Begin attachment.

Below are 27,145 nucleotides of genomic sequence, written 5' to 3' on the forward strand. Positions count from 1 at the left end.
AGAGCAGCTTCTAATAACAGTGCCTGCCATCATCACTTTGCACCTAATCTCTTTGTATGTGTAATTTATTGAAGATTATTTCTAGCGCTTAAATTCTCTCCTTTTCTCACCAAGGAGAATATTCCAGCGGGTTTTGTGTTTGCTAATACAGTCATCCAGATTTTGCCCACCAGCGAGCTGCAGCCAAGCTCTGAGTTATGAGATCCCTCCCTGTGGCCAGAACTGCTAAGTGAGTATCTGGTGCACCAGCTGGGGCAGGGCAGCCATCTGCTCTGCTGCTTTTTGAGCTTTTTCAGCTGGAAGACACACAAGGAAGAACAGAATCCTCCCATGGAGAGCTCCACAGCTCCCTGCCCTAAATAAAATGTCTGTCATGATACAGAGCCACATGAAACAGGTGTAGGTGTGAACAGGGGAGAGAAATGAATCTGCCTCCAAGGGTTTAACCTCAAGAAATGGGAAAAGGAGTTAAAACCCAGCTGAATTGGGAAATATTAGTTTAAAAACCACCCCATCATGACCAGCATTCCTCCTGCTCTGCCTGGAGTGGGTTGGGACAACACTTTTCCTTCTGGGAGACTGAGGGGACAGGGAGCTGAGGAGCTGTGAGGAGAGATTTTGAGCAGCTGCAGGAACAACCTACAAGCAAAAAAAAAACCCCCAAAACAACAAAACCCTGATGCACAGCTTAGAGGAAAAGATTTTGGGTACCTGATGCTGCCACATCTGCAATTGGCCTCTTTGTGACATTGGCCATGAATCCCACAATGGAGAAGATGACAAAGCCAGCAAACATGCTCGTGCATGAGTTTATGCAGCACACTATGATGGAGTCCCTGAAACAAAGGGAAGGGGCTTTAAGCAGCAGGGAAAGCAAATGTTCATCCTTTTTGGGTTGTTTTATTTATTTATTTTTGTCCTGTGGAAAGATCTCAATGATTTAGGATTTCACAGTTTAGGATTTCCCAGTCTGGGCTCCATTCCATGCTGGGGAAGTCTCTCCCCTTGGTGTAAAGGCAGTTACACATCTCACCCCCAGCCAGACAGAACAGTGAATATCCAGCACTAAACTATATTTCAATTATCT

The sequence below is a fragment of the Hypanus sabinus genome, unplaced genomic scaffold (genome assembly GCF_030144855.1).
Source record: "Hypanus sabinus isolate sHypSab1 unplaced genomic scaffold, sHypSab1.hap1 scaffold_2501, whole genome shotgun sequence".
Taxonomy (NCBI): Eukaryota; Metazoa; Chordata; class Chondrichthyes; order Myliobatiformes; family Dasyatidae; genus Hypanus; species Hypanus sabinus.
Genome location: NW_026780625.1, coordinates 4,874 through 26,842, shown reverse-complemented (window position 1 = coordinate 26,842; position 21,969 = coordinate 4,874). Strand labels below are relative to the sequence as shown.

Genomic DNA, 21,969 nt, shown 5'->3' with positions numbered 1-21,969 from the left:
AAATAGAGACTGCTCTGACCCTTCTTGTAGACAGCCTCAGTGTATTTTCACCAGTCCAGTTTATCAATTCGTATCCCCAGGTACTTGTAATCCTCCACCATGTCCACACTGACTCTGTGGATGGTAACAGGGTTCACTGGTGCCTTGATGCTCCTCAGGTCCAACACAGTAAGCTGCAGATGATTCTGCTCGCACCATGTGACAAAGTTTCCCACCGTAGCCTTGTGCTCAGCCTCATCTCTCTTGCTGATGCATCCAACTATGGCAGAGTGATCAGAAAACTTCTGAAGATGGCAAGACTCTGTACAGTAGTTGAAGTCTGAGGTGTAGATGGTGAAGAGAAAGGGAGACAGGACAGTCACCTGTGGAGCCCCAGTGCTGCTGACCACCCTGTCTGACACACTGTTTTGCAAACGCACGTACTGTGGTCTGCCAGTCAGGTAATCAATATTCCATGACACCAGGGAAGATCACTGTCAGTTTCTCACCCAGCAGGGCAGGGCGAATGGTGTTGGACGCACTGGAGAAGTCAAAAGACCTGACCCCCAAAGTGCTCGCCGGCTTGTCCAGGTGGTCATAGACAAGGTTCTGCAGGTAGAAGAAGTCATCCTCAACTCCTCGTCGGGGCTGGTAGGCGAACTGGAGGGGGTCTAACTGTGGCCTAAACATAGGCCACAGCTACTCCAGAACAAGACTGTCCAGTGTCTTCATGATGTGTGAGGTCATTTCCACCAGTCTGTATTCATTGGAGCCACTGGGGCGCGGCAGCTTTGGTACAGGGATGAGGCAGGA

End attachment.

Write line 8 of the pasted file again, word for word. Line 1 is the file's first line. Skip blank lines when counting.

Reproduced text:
AAATAGAGACTGCTCTGACCCTTCTTGTAGACAGCCTCAGTGTATTTTCACCAGTCCAGTTTATCAATTCGTATCCCCAGGTACTTGTAATCCTCCACCATGTCCACACTGACTCTGTGGATGGTAACAGGGTTCACTGGTGCCTTGATGCTCCTCAGGTCCAACACAGTAAGCTGCAGATGATTCTGCTCGCACCATGTGACAAAGTTTCCCACCGTAGCCTTGTGCTCAGCCTCATCTCTCTTGCTGATGCATCCAACTATGGCAGAGTGATCAGAAAACTTCTGAAGATGGCAAGACTCTGTACAGTAGTTGAAGTCTGAGGTGTAGATGGTGAAGAGAAAGGGAGACAGGACAGTCACCTGTGGAGCCCCAGTGCTGCTGACCACCCTGTCTGACACACTGTTTTGCAAACGCACGTACTGTGGTCTGCCAGTCAGGTAATCAATATTCCATGACACCAGGGAAGATCACTGTCAGTTTCTCACCCAGCAGGGCAGGGCGAATGGTGTTGGACGCACTGGAGAAGTCAAAAGACCTGACCCCCAAAGTGCTCGCCGGCTTGTCCAGGTGGTCATAGACAAGGTTCTGCAGGTAGAAGAAGTCATCCTCAACTCCTCGTCGGGGCTGGTAGGCGAACTGGAGGGGGTCTAACTGTGGCCTAAACATAGGCCACAGCTACTCCAGAACAAGACTGTCCAGTGTCTTCATGATGTGTGAGGTCATTTCCACCAGTCTGTATTCATTGGAGCCACTGGGGCGCGGCAGCTTTGGTACAGGGATGAGGCAGGA